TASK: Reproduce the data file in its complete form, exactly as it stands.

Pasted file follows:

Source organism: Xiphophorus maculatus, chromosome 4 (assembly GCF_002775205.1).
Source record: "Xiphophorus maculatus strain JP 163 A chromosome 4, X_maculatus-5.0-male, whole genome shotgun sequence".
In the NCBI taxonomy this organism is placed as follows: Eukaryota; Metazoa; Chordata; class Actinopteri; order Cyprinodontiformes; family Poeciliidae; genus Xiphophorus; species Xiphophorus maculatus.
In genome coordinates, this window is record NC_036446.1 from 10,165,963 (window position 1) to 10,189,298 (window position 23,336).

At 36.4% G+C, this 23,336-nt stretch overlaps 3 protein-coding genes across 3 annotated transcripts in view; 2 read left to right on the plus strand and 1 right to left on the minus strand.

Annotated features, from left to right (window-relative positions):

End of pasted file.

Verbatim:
Source organism: Xiphophorus maculatus, chromosome 4 (assembly GCF_002775205.1).
Source record: "Xiphophorus maculatus strain JP 163 A chromosome 4, X_maculatus-5.0-male, whole genome shotgun sequence".
In the NCBI taxonomy this organism is placed as follows: Eukaryota; Metazoa; Chordata; class Actinopteri; order Cyprinodontiformes; family Poeciliidae; genus Xiphophorus; species Xiphophorus maculatus.
In genome coordinates, this window is record NC_036446.1 from 10,165,963 (window position 1) to 10,189,298 (window position 23,336).

At 36.4% G+C, this 23,336-nt stretch overlaps 3 protein-coding genes across 3 annotated transcripts in view; 2 read left to right on the plus strand and 1 right to left on the minus strand.

Annotated features, from left to right (window-relative positions):